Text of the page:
Testimonies and References

Having worked in Carlisle City centre for a number of years, and also as a resident of Carlisle, I am passionately committed to a City Centre that is safe, enjoyable and entertaining to be in and around. Street entertainment is key to that atmosphere.
In Carlisle I have to acknowledge that there are a pocketful of residences within the most popular busking areas where residents, mainly elderly and retired, can feel that they are ‘subjected’ to sounds that they have not chosen to listen to and from which, they cannot escape unless they leave their homes. In looking at any approach to the rights and freedoms of individuals to practice their freedom of movement and right to a private life, I have to find balance and sensible agreement.
The journey towards the Code of Conduct for Buskers in Carlisle, started with a complaint by buskers who felt that their rights had been unlawfully infringed. Looking at the details of that complaint, I saw that there was much room for improvement in the current Public Space Protection Order and that maybe, a new and fresh approach was needed between the City Council, buskers and the police.

The complainants, along with a representative from Keep Streets Live, kindly agreed to meet with myself and Council representatives. The objective was to work towards a solution based on some best practice from other councils and the personal experiences of both buskers, councils and police regarding the most common issues or areas of conflict as seen from their separate viewpoints.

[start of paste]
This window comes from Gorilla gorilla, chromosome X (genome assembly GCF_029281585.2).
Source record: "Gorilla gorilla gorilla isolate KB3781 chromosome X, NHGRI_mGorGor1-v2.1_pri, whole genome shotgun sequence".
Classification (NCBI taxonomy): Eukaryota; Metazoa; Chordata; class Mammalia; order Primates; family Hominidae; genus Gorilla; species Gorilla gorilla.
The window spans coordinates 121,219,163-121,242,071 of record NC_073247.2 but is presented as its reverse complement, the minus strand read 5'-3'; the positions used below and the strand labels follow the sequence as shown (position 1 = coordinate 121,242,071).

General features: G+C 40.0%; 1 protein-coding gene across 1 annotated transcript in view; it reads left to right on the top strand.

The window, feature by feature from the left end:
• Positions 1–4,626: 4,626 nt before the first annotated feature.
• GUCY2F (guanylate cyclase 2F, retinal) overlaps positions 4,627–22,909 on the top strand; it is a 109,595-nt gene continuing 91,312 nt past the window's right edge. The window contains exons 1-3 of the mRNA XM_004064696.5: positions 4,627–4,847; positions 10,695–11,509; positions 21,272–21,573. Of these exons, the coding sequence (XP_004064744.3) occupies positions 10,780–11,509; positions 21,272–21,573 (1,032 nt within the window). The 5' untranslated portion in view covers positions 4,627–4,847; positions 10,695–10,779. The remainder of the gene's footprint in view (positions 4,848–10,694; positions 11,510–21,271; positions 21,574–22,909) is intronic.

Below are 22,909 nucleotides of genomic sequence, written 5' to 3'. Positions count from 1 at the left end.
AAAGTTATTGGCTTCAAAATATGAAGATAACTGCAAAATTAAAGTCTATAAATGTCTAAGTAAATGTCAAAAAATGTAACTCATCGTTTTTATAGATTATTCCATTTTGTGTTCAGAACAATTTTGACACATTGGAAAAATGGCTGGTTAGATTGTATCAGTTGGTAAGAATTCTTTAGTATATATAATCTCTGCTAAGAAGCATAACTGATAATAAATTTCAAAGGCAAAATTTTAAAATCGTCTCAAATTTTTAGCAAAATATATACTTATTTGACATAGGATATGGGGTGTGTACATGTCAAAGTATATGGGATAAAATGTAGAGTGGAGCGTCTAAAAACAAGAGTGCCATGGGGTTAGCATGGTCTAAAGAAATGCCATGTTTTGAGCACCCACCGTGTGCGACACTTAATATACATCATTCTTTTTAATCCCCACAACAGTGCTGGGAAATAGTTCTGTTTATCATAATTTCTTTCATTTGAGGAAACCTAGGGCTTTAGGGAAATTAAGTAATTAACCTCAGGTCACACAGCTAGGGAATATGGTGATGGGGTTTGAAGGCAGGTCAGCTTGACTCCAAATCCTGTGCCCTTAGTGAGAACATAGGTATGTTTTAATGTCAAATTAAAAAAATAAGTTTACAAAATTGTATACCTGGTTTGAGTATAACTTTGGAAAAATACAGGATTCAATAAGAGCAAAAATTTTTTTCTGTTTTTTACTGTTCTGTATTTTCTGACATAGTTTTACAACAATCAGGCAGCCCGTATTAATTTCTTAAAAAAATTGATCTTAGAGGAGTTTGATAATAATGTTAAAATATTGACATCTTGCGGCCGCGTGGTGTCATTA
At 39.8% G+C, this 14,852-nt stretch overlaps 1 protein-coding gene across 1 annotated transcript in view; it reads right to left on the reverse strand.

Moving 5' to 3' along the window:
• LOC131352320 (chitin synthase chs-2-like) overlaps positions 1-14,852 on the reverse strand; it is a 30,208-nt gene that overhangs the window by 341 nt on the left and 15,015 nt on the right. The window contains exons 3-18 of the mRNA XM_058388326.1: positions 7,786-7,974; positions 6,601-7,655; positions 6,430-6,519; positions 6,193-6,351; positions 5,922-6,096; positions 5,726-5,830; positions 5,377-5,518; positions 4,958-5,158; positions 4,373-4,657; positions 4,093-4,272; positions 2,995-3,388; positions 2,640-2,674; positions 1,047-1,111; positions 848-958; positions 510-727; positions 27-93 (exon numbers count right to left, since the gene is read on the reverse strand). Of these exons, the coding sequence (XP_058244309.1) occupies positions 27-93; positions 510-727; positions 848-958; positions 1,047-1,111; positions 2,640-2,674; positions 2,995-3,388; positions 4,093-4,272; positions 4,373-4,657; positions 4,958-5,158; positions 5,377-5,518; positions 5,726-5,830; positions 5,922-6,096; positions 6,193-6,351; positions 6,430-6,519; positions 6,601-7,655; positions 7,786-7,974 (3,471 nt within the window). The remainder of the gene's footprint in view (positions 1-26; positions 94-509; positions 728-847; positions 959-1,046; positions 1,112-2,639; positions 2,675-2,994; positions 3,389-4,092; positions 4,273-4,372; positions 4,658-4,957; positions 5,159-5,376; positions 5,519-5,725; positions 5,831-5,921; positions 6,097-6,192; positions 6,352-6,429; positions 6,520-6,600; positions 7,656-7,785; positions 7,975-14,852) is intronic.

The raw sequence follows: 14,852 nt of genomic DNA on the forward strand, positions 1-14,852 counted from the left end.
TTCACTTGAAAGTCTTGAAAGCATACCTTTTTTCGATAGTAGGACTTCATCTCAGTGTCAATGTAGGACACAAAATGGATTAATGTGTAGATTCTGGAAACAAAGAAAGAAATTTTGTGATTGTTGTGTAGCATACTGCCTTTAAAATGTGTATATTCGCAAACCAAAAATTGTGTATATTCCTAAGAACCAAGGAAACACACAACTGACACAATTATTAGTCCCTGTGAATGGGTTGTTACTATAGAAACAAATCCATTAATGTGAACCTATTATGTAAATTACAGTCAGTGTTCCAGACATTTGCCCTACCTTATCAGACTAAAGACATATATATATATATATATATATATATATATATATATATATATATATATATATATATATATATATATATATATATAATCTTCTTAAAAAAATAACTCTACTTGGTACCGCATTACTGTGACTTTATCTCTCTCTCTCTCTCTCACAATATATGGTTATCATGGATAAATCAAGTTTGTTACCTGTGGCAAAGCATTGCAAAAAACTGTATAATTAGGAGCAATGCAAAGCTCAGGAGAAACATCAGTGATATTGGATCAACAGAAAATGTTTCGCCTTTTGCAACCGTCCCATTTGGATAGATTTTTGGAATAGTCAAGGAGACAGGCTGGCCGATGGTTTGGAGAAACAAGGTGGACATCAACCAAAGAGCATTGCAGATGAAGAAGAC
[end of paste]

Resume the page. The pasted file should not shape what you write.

After a series of meetings and much liaison, the Code of Conduct was created. This is a code and as such relies on balance, fairness and equity between all parties involved in the application of that code. There is an element of sanction involved but only at the end of a lengthy escalation process – a process based on finding the most fair way to satisfy an area of concern or conflict. In the main, most people are abiding by the Code and find that the steps involved are fair and offer a parity of voice to all parties involved.

None of this would have been possible without the resilience, support and valued contributions of Eryl and Claire of ‘The Moot’ and Chester from Keep Streets Live. In our society, where we have a right to expect and receive value for our contributions, a right to expect certain freedoms in the expressions of our values, skills and artistry; we must then value and respect each other.

The Code of Conduct for Buskers in Carlisle has this respect at its centre; it’s ethos is valuing individuals and for this I have every admiration and much gratitude for everyone involved in its creation and development. Thank you.- Diane Bradbury. Cumbria Police.